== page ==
Cut also refers to the shape of the diamond. The shape is often determined by how the molecules of the crystal are arranged. If it’s an octahedron, it will be cut as a round brilliant, and often two round brilliants can be cut from the same original crystal. Other crystal configurations, such as macer, will be cut as marquise or oval diamonds.

The modern round cut brilliant stone has 58 facets, or 57 if the tiny bottom facet, the culet, is omitted. The Princess cut is unique in that it’s a square diamond with pointed corners. Many diamonds, even square and emerald cut diamonds will have rounded or cut-off corners, because contrary to popular opinion, a diamond can chip or scratch if it knocks against something at the wrong angle. It’s a bad idea to try to scratch a mirror with any diamond!

An emerald shaped diamond is a rectangle cut with longer, flat facets. It’s a good cut for a diamond that’s exceptionally clear. If it’s not, then an emerald cut diamond can appear cloudy.

The Asscher diamond is similar to an emerald shape, except it’s square. It’s cutting resembles a spider web when viewed from above.

Other diamond shapes are self-explanatory. A pear- or tear-shaped diamond is exactly that. It’s an oval that’s wider at one end and curves to a point at the other end. An oval is a perfect oval. The marquise-shaped diamond can maximize the carat weight of a stone because it’s a longer and flatter cut, yet highly faceted. The marquise comes in a variety of length-to-width ratios.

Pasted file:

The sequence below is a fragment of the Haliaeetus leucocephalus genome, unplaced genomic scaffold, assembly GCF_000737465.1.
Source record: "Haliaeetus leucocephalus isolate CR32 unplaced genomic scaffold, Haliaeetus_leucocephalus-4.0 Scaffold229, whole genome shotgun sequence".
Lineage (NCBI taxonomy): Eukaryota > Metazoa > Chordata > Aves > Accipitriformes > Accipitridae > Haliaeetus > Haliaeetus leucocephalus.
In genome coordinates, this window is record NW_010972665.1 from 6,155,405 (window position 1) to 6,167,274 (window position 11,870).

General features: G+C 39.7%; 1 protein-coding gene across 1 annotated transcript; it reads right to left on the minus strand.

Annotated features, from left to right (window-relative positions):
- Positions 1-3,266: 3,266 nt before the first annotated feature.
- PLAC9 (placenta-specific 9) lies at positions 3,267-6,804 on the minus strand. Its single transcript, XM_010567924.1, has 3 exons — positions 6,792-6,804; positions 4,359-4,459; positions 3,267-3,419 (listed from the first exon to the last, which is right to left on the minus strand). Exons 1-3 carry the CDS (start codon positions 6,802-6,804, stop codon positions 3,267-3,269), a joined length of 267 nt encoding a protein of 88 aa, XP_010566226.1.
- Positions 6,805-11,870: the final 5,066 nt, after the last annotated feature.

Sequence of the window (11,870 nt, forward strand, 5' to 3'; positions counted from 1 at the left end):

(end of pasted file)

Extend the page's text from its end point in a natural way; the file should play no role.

A Diamond’s Fire

The term fire is commonly used to describe a diamond, but what does it refer to? The ancient Greeks thought that fire in a diamond symbolized the eternal flame of love. Fire in a diamond is the dispersed light that appears as rainbow-like flashes of color. You can usually observe a diamond’s fire in places like restaurants or clubs where the light is lower. The amount of fire depends on how the stone is cut and faceted. Older cut diamonds appear as if they have more fire because they’re cut with steep crown angles and flatter tables of the facets.

Other characteristics that are used to evaluate a diamond include brilliance and scintillation. Brilliance requires both brightness and contrast in the diamond and refers to how light is reflected back to the viewer, or return-of-light in the diamond trade. To many jewelers, it’s the most important quality in a diamond, and is what people react to when they exclaim over a diamond.